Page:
Welcome to Doom9's Forum, THE in-place to be for everyone interested in DVD conversion.

Before you start posting please read the forum rules. By posting to this forum you agree to abide by the rules.

 

Go Back   Doom9's Forum > Video Encoding > MPEG-4 AVC / H.264

Reply
 
Thread Tools Search this Thread Display Modes
Old 25th August 2014, 16:35   #1  |  Link
samtroy
Registered User
 
Join Date: Aug 2003
Posts: 95
x264: Grainy films - Higher CRF or NR parameter??

Hi all,

I usually encode my films with CRF 17. Sometimes a movie is so grainy that it takes a veeery high bitrate to encode with CRF 17. Definately too high, so I want to get rid of the grain ;-). Now, my question is:

What is better, quality- (or technical-)wise to eliminate the grain: To choose a higher CRF (like CRF 18 or 19) or stay with CRF 17 and add the "--nr 100" parameter to x264?

I don't want to user external "de-grainers" since I don't use AVISynth and also don't want to add hours to the encoding process. I've read that x264's --nr parameter is quality-wise fairly acceptable and also very fast.

Any opinions on this? Thanks in advance, guys.

Last edited by samtroy; 25th August 2014 at 18:39.
samtroy is offline   Reply With Quote
Old 25th August 2014, 17:50   #2  |  Link
videoh
Registered User
 
Join Date: Jul 2014
Posts: 562
It's up to you. Do you want to retain that grain or not? We can't tell you what you should prefer esthetically.
videoh is offline   Reply With Quote
Old 25th August 2014, 18:37   #3  |  Link
samtroy
Registered User
 
Join Date: Aug 2003
Posts: 95
No, I do *not* want to retain the grain. It's just too bitrate-intensive.

I just thought, using a higher CRF may be a better "grain eliminator" that using the NR parameter..
samtroy is offline   Reply With Quote
Old 25th August 2014, 21:43   #4  |  Link
LoRd_MuldeR
Software Developer
 
LoRd_MuldeR's Avatar
 
Join Date: Jun 2005
Location: Last House on Slunk Street
Posts: 12,928
Well, I think "destroying" the noise by using higher compression will probably not give a good result. But evaluating the "--nr" parameter in CRF mode will be difficult and may be misleading!

Instead, you should use 2-Pass mode in order to ensure you always get the same bitrate and can compare results. Choose a bitrate that will be acceptable for your final encode. Then you can test how different "--nr" values effect the quality.

And with all this keep in mind that the "--nr" option of x264 is a very simple denoise filter. You will probably get much better results with something like MDeGrain, DeGrainMedian or dfttest...
__________________
There was of course no way of knowing whether you were being watched at any given moment.
How often, or on what system, the Thought Police plugged in on any individual wire was guesswork.



Last edited by LoRd_MuldeR; 25th August 2014 at 21:49.
LoRd_MuldeR is offline   Reply With Quote
Old 26th August 2014, 01:44   #5  |  Link
benwaggoner
Moderator
 
Join Date: Jan 2006
Location: Portland, OR
Posts: 2,623
Quote:
Originally Posted by LoRd_MuldeR View Post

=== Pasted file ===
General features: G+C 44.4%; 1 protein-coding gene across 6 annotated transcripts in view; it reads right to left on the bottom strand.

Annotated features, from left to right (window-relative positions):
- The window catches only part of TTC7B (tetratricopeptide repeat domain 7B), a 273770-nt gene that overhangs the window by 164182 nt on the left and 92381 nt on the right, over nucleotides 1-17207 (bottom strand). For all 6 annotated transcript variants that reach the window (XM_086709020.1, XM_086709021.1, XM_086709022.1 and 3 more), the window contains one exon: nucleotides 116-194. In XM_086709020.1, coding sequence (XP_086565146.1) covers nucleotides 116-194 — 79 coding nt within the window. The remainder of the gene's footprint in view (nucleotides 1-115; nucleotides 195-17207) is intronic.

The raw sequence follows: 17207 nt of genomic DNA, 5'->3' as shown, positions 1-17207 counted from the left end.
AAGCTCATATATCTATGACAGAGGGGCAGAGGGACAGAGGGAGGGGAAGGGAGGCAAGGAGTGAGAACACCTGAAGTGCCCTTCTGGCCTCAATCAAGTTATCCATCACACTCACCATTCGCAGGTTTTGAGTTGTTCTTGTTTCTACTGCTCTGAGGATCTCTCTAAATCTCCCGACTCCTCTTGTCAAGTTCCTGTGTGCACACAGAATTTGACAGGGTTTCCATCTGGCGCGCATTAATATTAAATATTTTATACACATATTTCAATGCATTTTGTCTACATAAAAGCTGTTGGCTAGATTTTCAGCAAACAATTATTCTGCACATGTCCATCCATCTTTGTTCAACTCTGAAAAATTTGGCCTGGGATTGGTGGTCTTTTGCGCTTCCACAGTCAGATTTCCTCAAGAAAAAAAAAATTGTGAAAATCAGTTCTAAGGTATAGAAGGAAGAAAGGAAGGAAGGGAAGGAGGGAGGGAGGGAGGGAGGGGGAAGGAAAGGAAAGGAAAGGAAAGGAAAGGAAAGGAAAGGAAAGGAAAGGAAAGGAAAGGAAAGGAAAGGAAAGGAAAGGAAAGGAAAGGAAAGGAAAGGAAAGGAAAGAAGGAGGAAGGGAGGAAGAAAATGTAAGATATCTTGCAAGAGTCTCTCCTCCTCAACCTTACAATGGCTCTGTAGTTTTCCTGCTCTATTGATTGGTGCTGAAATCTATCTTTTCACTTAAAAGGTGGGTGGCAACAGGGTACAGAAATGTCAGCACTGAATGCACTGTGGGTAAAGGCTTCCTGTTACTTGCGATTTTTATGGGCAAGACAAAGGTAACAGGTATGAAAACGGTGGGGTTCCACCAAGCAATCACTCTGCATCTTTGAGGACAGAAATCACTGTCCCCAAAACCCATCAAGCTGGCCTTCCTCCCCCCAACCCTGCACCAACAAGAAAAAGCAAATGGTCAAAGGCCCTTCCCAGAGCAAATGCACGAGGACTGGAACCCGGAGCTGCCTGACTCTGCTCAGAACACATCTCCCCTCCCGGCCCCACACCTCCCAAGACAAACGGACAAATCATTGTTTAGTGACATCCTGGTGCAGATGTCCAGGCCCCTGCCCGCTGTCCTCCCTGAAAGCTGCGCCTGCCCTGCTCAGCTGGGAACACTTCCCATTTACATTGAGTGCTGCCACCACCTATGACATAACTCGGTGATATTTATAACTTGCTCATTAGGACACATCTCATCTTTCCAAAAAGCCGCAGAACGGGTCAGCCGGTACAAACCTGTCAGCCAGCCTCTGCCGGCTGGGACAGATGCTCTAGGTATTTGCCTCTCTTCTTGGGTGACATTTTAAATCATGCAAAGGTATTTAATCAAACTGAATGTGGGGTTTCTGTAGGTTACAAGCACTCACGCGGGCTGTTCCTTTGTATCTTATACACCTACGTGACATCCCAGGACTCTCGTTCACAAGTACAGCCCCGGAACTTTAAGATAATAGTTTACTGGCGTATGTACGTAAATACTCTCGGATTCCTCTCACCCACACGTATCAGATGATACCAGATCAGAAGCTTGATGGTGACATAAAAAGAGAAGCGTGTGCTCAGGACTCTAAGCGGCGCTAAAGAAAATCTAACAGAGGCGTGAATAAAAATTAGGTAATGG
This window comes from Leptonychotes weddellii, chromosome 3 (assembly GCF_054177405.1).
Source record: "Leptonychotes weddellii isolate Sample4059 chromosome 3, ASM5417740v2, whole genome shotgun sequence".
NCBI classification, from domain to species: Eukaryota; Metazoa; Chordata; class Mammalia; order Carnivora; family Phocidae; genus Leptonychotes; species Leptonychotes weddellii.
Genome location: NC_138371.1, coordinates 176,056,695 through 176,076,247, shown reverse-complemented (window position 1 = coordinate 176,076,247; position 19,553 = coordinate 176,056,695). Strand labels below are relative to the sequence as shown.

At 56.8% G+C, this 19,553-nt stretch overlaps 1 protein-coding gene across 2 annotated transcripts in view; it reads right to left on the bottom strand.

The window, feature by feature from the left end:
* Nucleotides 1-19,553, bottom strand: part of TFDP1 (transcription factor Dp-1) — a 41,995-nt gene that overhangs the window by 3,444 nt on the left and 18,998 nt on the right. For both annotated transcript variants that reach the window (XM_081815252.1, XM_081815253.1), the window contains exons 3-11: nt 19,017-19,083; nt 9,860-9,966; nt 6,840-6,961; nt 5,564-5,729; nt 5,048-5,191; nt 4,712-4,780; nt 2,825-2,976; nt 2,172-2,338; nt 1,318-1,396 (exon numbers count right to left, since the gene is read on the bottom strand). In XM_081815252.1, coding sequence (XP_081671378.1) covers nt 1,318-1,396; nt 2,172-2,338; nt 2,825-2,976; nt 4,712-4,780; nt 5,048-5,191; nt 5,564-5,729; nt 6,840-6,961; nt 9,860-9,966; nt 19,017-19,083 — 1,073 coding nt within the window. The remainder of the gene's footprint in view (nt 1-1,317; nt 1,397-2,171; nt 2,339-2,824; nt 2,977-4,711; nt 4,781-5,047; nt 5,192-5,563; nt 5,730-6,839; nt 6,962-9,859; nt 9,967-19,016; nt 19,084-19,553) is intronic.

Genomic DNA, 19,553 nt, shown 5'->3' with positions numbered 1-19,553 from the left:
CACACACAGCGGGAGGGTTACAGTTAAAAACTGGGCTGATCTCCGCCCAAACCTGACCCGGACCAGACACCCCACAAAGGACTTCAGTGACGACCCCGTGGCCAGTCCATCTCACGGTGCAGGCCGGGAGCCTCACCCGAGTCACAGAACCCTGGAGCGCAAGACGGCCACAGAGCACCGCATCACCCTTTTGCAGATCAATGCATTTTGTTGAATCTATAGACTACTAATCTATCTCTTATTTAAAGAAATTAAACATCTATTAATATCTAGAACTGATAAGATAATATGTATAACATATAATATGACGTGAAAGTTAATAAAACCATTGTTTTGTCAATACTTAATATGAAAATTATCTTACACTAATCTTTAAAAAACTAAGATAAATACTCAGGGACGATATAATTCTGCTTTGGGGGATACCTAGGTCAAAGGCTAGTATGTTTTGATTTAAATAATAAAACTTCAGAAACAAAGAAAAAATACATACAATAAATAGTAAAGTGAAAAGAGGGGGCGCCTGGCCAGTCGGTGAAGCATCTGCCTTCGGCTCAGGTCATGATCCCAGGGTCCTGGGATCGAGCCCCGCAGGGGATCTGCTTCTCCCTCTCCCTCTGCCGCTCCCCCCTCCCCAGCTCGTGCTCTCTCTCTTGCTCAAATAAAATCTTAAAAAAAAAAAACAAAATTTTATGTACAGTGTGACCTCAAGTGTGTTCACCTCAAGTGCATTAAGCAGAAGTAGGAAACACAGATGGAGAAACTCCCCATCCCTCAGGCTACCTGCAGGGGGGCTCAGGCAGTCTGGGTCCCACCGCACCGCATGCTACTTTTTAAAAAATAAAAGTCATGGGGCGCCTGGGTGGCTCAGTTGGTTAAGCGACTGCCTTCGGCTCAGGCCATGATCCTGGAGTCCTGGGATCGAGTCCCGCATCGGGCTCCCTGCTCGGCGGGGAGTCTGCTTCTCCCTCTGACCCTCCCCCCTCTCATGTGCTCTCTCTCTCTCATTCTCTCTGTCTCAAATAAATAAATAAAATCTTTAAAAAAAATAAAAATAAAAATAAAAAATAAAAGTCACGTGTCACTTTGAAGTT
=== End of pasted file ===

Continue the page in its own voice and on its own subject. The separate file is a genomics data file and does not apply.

And with all this keep in mind that the "--nr" option of x264 is a very simple denoise filter. You will probably get much better results with something like MDeGrain, DeGrainMedian or dfttest...
It's not that simple. It only applies to predicted blocks, so tends to preserve grain texture from intra blocks or I-frames, without as much frame-to-frame random motion of grain. Tuning it can be tricky, but it can significantly reduce bitrate at a given CRF for noisy sources. And can make what some people would find a more pleasing (but less accurate) result.
__________________
Ben Waggoner
Principal Video Specialist, Amazon Instant Video

My Compression Book

Amazon Instant Video is hiring! PM me if you're interested.
benwaggoner is offline   Reply With Quote
Old 26th August 2014, 02:02   #6  |  Link
LoRd_MuldeR
Software Developer
 
LoRd_MuldeR's Avatar
 
Join Date: Jun 2005
Location: Last House on Slunk Street
Posts: 12,928
Quote:
Originally Posted by benwaggoner View Post
It's not that simple. It only applies to predicted blocks, so tends to preserve grain texture from intra blocks or I-frames, without as much frame-to-frame random motion of grain. Tuning it can be tricky, but it can significantly reduce bitrate at a given CRF for noisy sources. And can make what some people would find a more pleasing (but less accurate) result.
We need to keep in mind here that CRF is not a "constant quality" mode. Adding some "--nr" at a certain CRF value will probably result in a smaller file, but it will also preserve less detail. So does it really improve things, compared to just using a somewhat higher CRF? It's difficult to judge - as always when you are trying to compare the quality of files with different size (bitrate). That's why I would suggest using 2-Pass mode with a fixed target bitrate to evaluate the effect of "--nr".
__________________
There was of course no way of knowing whether you were being watched at any given moment.
How often, or on what system, the Thought Police plugged in on any individual wire was guesswork.


LoRd_MuldeR is offline   Reply With Quote
Old 26th August 2014, 03:18   #7  |  Link
CarlEdman
Registered User
 
Join Date: Jan 2008
Posts: 185
I dislike grain too, both for the look and the bitrate waste on essentially noise.

Over the years I have tried many different solutions, but by far the best is the MDegrain3 avisynth filter. It preserves fine detail, while significantly reducing noise, from grain or other sources, thereby improving both compressibility and--to my eye at least--actually improving the perceived quality of the output over the source material.

The only downside to MDegrain (unless you love film grain) is that it is quite CPU intensive, but with every passing year that becomes less of an issue.
CarlEdman is offline   Reply With Quote
Old 26th August 2014, 20:16   #8  |  Link
Asmodian
Registered User
 
Join Date: Feb 2002
Location: San Jose, California
Posts: 3,257
I usually find MDegrain3 a bit too strong/smooth so I prefer MDegrain2, MDegrain3 does remove almost all the grain though.
Asmodian is offline   Reply With Quote
Old 27th August 2014, 14:05   #9  |  Link
samtroy
Registered User
 
Join Date: Aug 2003
Posts: 95
OK, thanks for all the interesting info.

Maybe I will take a look at MDegrain2/3. I was hoping thet the --nr parameter would also produce somewhat acceptable results. I really don't want to spend twice the encoding time just for the "de-graining"..
samtroy is offline   Reply With Quote
Old 27th August 2014, 15:15   #10  |  Link
CarlEdman
Registered User
 
Join Date: Jan 2008
Posts: 185
Yeah, MDegrain3 (and to a lesser extent MDegrain2) can really increase CPU usage by 50% or more. That can be a big impact, in particular if you do not have a lot of cores to spare. On the positive side, you'll be able to efficiently use a lot of cores in avisynth MT (because it runs in a separate process and MDegrain exploits parallelism well), there are *substantial* improvements in compression ratio even for normal content (and even more so for grainy sources), and the result may look even better than you could obtain otherwise.